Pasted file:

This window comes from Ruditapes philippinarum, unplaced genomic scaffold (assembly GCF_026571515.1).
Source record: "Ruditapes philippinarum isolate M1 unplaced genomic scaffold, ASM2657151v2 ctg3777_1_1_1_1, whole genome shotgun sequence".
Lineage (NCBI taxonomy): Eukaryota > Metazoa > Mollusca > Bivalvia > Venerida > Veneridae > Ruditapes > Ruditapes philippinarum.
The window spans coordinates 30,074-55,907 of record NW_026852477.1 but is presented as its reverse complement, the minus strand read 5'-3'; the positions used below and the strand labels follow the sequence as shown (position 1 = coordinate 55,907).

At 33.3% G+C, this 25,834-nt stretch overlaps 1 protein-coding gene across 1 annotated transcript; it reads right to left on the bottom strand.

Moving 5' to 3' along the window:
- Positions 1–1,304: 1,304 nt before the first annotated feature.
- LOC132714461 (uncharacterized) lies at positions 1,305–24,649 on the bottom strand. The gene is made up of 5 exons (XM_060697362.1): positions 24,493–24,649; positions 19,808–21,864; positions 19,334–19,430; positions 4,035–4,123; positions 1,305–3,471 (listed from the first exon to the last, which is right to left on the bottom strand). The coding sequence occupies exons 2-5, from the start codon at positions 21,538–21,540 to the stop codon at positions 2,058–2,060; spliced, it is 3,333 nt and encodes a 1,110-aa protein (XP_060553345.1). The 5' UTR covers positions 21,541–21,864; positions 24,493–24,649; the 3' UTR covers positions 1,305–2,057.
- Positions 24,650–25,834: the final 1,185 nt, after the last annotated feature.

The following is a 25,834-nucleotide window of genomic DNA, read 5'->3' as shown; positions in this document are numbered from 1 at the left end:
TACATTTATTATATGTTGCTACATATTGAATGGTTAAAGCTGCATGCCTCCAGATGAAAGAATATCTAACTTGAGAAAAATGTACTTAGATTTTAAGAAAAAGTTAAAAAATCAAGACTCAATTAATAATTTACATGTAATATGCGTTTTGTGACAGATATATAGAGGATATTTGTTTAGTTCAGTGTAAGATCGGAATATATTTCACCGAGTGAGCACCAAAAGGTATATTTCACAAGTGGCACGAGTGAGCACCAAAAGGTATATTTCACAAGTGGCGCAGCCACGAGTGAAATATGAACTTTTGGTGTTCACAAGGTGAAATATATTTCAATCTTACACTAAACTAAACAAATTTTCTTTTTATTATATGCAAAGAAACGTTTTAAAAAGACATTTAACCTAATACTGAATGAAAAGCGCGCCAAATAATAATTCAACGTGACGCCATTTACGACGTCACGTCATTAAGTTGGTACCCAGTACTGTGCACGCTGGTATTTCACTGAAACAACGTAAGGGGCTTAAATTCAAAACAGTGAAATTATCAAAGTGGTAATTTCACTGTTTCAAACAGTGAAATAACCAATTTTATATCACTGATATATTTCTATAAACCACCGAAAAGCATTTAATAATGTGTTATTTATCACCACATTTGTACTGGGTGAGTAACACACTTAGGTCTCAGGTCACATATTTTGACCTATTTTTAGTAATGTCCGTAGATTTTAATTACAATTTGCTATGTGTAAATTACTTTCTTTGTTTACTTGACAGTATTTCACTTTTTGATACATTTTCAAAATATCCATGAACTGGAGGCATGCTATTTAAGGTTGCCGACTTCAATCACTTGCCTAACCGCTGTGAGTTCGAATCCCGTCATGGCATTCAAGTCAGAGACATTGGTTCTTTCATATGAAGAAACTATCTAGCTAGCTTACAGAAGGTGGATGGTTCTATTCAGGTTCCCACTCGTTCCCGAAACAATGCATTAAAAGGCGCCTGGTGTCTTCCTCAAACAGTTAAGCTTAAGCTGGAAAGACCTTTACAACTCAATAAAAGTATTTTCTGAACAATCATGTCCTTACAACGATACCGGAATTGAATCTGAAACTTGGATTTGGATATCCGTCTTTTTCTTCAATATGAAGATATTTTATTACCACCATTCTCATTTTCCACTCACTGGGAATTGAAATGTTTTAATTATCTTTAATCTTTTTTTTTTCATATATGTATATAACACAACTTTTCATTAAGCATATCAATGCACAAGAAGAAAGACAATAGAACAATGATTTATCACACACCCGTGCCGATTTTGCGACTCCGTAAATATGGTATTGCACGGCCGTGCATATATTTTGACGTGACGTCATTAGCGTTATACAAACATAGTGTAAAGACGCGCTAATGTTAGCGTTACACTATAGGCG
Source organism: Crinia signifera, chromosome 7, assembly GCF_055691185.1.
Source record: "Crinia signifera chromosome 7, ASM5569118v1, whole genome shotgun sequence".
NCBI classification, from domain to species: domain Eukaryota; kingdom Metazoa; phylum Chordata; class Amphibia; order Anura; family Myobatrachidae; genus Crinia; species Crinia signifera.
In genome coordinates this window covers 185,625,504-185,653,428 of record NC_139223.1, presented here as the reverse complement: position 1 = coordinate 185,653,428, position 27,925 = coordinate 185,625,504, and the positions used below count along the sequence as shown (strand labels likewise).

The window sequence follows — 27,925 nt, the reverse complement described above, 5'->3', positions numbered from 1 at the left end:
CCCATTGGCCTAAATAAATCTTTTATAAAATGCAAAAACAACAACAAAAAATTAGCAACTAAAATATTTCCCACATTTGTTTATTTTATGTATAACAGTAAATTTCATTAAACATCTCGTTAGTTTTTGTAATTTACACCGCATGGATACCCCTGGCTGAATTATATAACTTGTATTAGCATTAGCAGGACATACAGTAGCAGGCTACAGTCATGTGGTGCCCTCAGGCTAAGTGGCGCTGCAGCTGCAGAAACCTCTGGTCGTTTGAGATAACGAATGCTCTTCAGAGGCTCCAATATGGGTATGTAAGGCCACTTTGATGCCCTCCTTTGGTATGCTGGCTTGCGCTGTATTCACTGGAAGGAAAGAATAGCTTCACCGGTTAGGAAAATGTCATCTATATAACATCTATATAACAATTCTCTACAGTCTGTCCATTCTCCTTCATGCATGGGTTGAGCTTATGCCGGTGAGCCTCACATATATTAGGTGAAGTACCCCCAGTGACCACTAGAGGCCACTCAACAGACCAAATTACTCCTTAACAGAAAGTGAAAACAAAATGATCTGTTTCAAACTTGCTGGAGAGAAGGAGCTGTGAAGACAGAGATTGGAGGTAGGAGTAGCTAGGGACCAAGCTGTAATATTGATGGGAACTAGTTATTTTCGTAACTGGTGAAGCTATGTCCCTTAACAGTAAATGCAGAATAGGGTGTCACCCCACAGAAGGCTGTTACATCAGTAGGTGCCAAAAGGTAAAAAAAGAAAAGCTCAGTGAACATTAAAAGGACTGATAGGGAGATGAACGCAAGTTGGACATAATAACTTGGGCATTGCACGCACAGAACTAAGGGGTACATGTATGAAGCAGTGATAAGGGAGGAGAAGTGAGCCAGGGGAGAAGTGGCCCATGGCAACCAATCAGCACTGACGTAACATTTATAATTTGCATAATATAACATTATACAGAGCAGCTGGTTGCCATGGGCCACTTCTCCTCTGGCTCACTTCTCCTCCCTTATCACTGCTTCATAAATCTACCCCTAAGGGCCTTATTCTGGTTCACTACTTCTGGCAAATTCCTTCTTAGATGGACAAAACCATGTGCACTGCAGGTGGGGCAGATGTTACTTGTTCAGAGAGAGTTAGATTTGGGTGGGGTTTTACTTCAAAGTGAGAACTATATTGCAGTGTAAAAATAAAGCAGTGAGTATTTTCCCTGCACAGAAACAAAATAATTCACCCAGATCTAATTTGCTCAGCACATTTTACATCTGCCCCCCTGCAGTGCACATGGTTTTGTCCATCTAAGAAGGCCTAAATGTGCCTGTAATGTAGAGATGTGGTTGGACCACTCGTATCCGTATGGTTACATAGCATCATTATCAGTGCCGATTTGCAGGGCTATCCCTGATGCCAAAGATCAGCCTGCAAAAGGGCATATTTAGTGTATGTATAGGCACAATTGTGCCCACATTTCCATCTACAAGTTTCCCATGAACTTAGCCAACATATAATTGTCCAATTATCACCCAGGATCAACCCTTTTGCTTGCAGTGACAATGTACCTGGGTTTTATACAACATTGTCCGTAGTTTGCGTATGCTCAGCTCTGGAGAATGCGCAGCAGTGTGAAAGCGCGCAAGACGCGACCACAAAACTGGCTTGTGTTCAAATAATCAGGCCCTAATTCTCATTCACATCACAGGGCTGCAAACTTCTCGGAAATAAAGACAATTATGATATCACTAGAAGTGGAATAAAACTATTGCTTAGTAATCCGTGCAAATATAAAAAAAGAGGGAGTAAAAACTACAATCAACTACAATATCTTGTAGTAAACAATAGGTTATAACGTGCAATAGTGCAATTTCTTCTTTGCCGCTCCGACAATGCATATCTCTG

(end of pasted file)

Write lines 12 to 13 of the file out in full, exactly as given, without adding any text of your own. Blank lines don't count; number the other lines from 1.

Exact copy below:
Source organism: Crinia signifera, chromosome 7, assembly GCF_055691185.1.
Source record: "Crinia signifera chromosome 7, ASM5569118v1, whole genome shotgun sequence".